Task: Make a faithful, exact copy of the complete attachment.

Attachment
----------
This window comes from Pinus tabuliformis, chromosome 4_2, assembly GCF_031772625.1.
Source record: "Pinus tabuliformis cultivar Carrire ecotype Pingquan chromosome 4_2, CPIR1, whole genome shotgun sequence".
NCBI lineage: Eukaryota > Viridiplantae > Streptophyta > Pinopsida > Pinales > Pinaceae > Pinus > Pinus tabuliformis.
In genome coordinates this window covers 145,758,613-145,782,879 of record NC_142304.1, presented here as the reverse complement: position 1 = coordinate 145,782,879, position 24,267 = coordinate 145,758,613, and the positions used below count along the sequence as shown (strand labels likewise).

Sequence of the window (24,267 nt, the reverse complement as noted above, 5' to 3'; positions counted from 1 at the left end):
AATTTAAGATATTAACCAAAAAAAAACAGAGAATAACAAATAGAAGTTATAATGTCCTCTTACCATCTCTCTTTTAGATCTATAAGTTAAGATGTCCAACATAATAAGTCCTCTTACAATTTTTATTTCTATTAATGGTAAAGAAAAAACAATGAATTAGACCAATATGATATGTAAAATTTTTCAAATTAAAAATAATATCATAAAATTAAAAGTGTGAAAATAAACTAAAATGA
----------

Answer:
This window comes from Pinus tabuliformis, chromosome 4_2, assembly GCF_031772625.1.
Source record: "Pinus tabuliformis cultivar Carrire ecotype Pingquan chromosome 4_2, CPIR1, whole genome shotgun sequence".
NCBI lineage: Eukaryota > Viridiplantae > Streptophyta > Pinopsida > Pinales > Pinaceae > Pinus > Pinus tabuliformis.
In genome coordinates this window covers 145,758,613-145,782,879 of record NC_142304.1, presented here as the reverse complement: position 1 = coordinate 145,782,879, position 24,267 = coordinate 145,758,613, and the positions used below count along the sequence as shown (strand labels likewise).

Sequence of the window (24,267 nt, the reverse complement as noted above, 5' to 3'; positions counted from 1 at the left end):
AATTTAAGATATTAACCAAAAAAAAACAGAGAATAACAAATAGAAGTTATAATGTCCTCTTACCATCTCTCTTTTAGATCTATAAGTTAAGATGTCCAACATAATAAGTCCTCTTACAATTTTTATTTCTATTAATGGTAAAGAAAAAACAATGAATTAGACCAATATGATATGTAAAATTTTTCAAATTAAAAATAATATCATAAAATTAAAAGTGTGAAAATAAACTAAAATGA